Solution D.11

Blood flows twice in the heart before it completes one full cycle. This process of blood circulation in the human body is called double circulation.


The expansion or relaxation phase of the atria is called a diastole.

Solution E.1

(a) 1 → Red Blood Cell (RBC),

2 → White Blood Cell (WBC),

3 → Blood Platelet

4 → Blood Plasma.

(b) The red blood cells are minute biconcave disc-like structures whereas the white blood cells are amoeboid.

(c) Function of part 1 (RBC): Transport of respiratory gases to the tissues and from the tissues, transport of nutrients from the alimentary canal to the tissues.

Function of part 2 (WBC): WBCs play major role in defense mechanism and immunity of the body.

Function of part 3 (Blood Platelet): Blood platelets are the initiator of blood clotting.

(d) The average life span of a red blood cell (RBC) is about 120 days.

(e) Thromboplastin

Solution E.2

(a) The structure 3 represents the heart. It forms the centre of double circulation and is located between the liver and the head (as per the diagram). Also the blood circulation (indicated by 1) begins from heart to lungs.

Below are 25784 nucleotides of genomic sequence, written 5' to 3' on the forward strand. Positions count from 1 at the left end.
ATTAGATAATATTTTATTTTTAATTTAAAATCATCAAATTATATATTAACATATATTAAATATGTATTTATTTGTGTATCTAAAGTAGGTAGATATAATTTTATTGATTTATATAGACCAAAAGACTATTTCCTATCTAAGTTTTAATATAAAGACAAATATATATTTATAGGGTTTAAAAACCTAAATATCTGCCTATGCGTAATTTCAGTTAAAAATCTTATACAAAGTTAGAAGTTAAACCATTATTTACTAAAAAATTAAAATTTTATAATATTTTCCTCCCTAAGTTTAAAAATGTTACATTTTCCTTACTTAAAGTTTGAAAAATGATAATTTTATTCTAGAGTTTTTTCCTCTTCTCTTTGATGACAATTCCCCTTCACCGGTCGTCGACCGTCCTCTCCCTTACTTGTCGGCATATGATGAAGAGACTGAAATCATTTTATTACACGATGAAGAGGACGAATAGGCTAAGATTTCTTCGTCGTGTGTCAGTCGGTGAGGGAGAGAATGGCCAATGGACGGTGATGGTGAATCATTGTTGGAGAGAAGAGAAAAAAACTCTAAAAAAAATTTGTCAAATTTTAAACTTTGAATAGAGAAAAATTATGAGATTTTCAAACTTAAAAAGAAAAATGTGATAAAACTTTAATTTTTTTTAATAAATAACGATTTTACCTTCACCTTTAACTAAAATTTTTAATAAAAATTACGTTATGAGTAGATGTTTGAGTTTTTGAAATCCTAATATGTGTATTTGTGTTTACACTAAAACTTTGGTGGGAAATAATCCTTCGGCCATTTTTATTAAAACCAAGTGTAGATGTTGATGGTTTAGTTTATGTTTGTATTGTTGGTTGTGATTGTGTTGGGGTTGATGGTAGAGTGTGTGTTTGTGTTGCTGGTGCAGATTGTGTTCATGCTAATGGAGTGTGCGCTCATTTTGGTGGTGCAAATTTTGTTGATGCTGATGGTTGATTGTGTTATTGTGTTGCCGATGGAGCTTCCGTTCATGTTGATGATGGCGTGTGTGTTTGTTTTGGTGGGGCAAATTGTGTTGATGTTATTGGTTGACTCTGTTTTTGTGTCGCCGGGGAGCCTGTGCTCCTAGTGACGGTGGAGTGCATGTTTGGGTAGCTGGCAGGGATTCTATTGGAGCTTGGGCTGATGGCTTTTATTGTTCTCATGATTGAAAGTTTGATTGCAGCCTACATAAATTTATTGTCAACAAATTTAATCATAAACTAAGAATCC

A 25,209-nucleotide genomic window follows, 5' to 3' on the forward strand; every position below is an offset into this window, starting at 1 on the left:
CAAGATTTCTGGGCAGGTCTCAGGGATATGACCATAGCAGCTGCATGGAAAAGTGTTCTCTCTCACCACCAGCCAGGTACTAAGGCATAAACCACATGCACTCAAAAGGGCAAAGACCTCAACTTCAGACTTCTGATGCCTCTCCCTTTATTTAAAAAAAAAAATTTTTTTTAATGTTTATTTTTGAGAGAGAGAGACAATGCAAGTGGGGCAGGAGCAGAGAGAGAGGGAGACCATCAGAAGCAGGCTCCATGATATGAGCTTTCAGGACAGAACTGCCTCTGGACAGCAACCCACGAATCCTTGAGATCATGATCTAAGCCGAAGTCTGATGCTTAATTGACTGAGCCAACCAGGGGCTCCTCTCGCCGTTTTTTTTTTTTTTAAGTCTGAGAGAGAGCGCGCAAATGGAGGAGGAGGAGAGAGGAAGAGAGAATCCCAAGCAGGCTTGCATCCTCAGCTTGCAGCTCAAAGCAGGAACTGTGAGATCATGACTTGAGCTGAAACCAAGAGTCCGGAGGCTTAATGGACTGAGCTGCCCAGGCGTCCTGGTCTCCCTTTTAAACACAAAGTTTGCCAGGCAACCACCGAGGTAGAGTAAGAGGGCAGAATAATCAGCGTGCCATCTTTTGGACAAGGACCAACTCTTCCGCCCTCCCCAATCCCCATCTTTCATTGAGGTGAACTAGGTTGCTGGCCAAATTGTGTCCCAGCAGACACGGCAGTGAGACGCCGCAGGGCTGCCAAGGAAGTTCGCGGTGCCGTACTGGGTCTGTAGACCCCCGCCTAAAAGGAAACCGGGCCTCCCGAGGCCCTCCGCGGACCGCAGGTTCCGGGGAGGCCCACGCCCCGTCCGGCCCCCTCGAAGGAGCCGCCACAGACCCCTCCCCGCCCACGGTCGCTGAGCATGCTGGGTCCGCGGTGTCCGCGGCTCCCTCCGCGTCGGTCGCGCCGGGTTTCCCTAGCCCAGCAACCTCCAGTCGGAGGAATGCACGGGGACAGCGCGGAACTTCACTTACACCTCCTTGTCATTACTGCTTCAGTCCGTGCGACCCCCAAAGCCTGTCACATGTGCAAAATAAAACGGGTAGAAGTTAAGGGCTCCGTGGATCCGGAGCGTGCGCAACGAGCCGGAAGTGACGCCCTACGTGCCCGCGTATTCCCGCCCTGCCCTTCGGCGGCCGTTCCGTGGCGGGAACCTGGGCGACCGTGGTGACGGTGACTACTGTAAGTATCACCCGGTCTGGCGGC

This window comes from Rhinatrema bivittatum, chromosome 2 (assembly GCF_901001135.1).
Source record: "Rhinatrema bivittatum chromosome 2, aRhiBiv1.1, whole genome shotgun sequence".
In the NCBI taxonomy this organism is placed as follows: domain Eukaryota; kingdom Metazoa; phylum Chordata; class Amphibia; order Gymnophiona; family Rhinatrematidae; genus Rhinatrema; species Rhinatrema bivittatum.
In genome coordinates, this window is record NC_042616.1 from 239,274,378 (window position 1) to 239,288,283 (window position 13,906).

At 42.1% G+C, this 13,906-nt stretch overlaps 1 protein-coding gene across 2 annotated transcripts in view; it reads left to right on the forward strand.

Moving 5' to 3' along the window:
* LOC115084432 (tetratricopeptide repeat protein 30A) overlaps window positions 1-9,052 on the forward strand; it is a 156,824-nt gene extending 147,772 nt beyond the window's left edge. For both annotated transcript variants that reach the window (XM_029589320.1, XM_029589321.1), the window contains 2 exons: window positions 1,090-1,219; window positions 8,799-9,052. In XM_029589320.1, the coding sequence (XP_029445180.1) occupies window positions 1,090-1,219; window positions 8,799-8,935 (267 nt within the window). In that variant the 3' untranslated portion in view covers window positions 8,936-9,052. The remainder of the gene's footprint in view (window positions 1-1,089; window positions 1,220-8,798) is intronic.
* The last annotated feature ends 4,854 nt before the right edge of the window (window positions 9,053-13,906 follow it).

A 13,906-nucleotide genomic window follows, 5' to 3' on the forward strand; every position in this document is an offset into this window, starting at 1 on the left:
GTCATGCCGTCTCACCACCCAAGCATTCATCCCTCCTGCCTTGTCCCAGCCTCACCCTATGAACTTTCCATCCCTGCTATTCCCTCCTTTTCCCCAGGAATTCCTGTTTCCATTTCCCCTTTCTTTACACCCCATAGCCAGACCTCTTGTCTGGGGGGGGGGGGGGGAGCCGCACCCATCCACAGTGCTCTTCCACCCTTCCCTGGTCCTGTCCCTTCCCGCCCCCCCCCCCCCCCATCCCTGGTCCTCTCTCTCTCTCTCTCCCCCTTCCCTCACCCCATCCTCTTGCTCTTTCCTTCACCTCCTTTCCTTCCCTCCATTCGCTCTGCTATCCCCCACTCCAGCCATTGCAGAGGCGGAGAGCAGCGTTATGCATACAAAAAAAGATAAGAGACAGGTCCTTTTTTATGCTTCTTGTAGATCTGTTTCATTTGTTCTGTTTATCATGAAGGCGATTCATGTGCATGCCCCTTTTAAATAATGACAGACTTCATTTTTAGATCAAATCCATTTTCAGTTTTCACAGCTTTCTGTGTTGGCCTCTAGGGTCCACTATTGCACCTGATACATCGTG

Aorta 5
Hepatic portal vein 7
Pulmonary artery 1
Superior vena cava 9
Renal vein 8
Stomach 10

Solution E.7

(a) Tissue Fluid

(b) Red blood cells

(c) Lymph

(d) The lymph supplies nutrition and oxygen to those parts where blood cannot reach. The lymph drains away excess tissue fluids and metabolites and returns proteins to the blood from tissue spaces.

Solution E.3

(a) A- Artery, B-Vein, C-Capillary

(b) 1 - External layer made of connective tissue

2 - Lumen

3 - Middle layer of smooth muscles and elastic fibres

4 - Endothelium

(c) An artery has thick muscular walls and a narrow lumen. It does not have any valve. A vein on the other hand has thin muscular walls and a wider lumen. It has valves to prevent backflow of blood.

(d) A (Artery)- Oxygenated blood, B (Vein)- Deoxygenated blood

(e) At the capillary level the actual exchange of gases takes place.

Solution E.4

(a) Atrial Diastole and Ventricular Systole

(b) Ventricular muscles are contracting during this phase because the valves between the two ventricles and pulmonary artery and aorta are open while the atrio-ventricular valves are closed.




Pulmonary Artery




Pulmonary Vein


Left Atrium


Bicuspid Valve


Right Ventricle

(d) Part 1 (Pulmonary artery) → Deoxygenated blood

Part 2 (Aorta) → Oxygenated Blood

(e) Two i.e., bicuspid and tricuspid valves are closed in this phase.

Solution E.5

a.  1 - Red blood cell

b. Diapedesis




They lack a nucleus.

They have a nucleus.

They are biconcave and disc-shaped.

They are spherical and have different sizes.


d. The process which occurs in B and C is phagocytosis. In this process, the WBCs engulf the foreign particles and destroy them, thus preventing the occurrence of disease.

Solution E.6


1 - Arteriole

2 - Artery

3 - Venule

4 - Capillaries

5 - Vein


b. Such an arrangement can be observed in the lungs.